The Books Briefing: Overlooked Stories of Black American Life

American history, Black life, and the resilience of memory: Your weekly guide to the best in books

Charlotte Forten
Fotosearch / Getty / The Atlantic

In Black Genealogy, the historian Charles L. Blockson tells the story of Edward “Ned” Hector, a Black soldier who fought in the American Revolution. Several years ago, a man named Noah Lewis came across Hector’s story and decided that children needed to hear it. So, as the Atlantic staff writer Clint Smith reports, Lewis began acting as Hector in presentations for children and schools. He is now a full-time reenactor, highlighting the history of Black people’s contributions to the American project.

Earlier this week, The Atlantic launched “Inheritance,” a project about American history, Black life, and the resilience of memory. Inspired in part by the work of Charlotte Forten, the first Black woman to be published in this magazine, the project is filled with the stories of people like Hector and Lewis—stories about overlooked portions of Black history and the efforts to bring them to light. Danielle Allen revisits the work of Prince Hall, a Black Revolutionary-era abolitionist and American Founder who is the central figure of a book in progress by the historian Chernoh M. Sesay Jr. Anna Holmes writes about The Brownies’ Book, a 1920s magazine for Black children and the subject of the forthcoming essay collection A Centennial Celebration of The Brownies’ Book Magazine. And Smith shares reflections on the oral histories that the Federal Writers’ Project gathered from formerly enslaved people.

These efforts to record Black history have been ongoing for centuries, which Cynthia Greenlee highlights in a story about William Henry Dorsey, who used hundreds of scrapbooks to create an archive of Black life in 19th-century Philadelphia. Dorsey’s scrapbooks influenced the work of scholars such as W. E. B. Du Bois, who drew from the collection when writing The Philadelphia Negro, and they continue to serve as an important archive today.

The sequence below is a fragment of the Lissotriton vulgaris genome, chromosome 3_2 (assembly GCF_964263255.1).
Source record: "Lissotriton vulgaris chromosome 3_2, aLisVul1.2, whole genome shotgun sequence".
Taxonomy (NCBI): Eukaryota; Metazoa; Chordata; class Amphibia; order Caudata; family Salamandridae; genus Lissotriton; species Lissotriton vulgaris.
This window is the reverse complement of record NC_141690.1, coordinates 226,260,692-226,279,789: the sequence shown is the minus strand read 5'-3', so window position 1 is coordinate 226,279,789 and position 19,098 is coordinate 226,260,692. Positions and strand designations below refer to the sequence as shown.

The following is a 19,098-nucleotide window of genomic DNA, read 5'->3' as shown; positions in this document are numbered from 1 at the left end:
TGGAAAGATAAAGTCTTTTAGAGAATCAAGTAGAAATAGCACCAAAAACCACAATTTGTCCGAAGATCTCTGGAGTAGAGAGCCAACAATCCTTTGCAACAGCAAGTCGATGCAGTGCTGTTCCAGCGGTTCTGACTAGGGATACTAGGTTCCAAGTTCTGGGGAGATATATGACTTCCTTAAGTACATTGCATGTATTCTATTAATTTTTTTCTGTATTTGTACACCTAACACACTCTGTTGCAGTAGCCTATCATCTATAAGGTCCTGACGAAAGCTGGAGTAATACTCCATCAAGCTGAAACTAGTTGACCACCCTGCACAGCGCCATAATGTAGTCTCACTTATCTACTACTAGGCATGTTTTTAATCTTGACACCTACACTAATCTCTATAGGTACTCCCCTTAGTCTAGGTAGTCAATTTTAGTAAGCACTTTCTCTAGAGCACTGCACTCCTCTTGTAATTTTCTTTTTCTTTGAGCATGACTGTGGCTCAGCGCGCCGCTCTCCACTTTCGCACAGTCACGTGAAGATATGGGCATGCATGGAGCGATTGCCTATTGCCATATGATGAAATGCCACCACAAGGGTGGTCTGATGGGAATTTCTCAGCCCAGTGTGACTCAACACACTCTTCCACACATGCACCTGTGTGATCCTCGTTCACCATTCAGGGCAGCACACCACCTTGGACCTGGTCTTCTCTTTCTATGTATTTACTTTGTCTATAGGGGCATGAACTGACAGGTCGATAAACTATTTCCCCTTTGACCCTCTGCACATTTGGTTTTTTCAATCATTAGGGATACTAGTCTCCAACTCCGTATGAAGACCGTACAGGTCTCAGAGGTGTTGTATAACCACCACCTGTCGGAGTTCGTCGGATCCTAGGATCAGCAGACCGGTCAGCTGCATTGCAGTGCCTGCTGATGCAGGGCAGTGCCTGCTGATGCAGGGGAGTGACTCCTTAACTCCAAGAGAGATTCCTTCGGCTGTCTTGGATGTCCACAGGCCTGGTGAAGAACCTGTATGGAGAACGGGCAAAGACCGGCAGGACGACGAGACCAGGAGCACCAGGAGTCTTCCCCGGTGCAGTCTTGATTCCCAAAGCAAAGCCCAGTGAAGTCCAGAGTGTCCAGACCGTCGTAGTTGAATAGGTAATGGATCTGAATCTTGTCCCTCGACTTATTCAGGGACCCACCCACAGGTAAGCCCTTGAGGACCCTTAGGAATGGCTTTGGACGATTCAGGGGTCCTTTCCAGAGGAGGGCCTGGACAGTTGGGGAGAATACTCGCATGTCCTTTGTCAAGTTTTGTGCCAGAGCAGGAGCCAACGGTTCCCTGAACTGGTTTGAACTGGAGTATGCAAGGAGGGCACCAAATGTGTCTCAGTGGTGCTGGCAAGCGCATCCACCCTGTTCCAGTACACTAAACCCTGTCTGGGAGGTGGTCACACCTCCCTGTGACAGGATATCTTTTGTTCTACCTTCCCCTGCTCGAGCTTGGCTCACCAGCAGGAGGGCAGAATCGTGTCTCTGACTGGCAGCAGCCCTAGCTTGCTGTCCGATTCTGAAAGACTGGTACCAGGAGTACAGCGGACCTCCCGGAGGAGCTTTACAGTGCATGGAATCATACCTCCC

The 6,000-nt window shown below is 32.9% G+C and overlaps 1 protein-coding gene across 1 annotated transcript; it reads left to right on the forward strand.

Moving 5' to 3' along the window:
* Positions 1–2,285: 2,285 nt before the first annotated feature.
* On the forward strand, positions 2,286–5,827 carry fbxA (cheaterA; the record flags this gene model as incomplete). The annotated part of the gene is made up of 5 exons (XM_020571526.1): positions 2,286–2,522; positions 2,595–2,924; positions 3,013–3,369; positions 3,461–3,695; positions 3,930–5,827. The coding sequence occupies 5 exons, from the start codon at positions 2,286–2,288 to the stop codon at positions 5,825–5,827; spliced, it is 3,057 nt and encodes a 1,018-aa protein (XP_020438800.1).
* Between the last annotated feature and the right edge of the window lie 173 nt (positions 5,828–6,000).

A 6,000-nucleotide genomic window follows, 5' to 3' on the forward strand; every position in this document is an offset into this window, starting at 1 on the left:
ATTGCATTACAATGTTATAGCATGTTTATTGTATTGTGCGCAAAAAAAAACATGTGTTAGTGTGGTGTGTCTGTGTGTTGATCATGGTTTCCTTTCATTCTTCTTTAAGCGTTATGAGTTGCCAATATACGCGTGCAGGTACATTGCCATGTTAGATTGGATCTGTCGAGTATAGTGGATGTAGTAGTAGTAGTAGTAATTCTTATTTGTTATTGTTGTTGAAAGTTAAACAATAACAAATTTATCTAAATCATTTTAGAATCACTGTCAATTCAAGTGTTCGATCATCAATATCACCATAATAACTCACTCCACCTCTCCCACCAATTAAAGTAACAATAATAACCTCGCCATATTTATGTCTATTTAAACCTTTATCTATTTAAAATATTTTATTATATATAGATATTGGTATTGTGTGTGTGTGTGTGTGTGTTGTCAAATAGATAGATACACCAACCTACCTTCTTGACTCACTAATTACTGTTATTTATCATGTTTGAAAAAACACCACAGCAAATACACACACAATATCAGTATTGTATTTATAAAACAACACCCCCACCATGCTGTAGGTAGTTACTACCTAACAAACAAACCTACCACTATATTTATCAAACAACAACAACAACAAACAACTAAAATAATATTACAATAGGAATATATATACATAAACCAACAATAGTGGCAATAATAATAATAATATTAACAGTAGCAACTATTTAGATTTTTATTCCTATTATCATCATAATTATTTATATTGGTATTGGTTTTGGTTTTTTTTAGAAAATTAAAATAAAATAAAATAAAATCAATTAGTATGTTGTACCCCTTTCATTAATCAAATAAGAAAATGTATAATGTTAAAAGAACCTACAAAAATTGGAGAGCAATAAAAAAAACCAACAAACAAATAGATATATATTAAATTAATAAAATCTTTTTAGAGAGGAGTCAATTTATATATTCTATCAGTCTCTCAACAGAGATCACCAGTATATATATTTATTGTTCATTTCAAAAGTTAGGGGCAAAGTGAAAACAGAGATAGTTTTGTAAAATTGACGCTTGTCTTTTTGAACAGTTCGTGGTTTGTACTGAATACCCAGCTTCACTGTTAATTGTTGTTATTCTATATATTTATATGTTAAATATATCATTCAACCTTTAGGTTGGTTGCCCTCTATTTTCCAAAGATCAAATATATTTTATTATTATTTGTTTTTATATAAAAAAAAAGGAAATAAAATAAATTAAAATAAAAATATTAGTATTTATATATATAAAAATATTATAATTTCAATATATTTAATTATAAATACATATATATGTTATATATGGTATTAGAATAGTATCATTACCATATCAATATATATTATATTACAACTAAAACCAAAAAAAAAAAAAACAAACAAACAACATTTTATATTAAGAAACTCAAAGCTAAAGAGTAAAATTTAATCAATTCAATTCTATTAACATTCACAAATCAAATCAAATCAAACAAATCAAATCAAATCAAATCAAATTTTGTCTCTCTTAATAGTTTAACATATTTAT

Every Friday in the Books Briefing, we thread together Atlantic stories on books that share similar ideas. Know other book lovers who might like this guide? Forward them this email.

When you buy a book using a link in this newsletter, we receive a commission. Thank you for supporting The Atlantic.

What We’re Reading

photo from the Federal Writers Project archive of a woman sitting outside a wooden house
Photograph by Aaron Turner; archival image from Library of Congress

Stories of slavery, from those who survived it

“So much of Black history is underreported, misrepresented, or simply lost … So many stories that would give us a fuller picture of America are known by so few Americans.”

Photograph of several women holding children

Life on the sea islands

“I never before saw children so eager to learn, although I had had several years’ experience in New-England schools. Coming to school is a constant delight and recreation to them. They come here as other children go to play.”

📚 “Life on the Sea Islands,” by Charlotte Forten

watercolor of Prince Hall
Matt Williams

A forgotten Black Founding Father

“I am deeply aware of how much historical treasure about Black America is hidden, and have been actively trying to seek it out.”

📚 Black Boston and the Making of African-American Freemasonry, a book in progress by Chernoh M. Sesay Jr.

Courtesy of Library of Congress / The Atlantic

The magazine that helped 1920s kids navigate racism

The Brownies’ Book’s greatest power lay not in what it said but in what it showed. Its images celebrated Black beauty while telling a story of Black childhood as something ordinary and American.”

📚 The Brownies’ Book, edited by W. E. B. Du Bois
📚 A Centennial Celebration of The Brownies’ Book Magazine, forthcoming

photo of a scrapbook

A priceless archive of ordinary life

“To preserve Black history, a 19th-century Philadelphian filled hundreds of scrapbooks with newspaper clippings and other materials. But now underfunding and physical decay are putting archives like this one at risk.”

About us: This week’s newsletter is written by Kate Cray. The book she’s reading next is Deacon King Kong, by James McBride.

Comments, questions, typos? Reply to this email to reach the Books Briefing team.

Did you get this newsletter from a friend? Sign yourself up.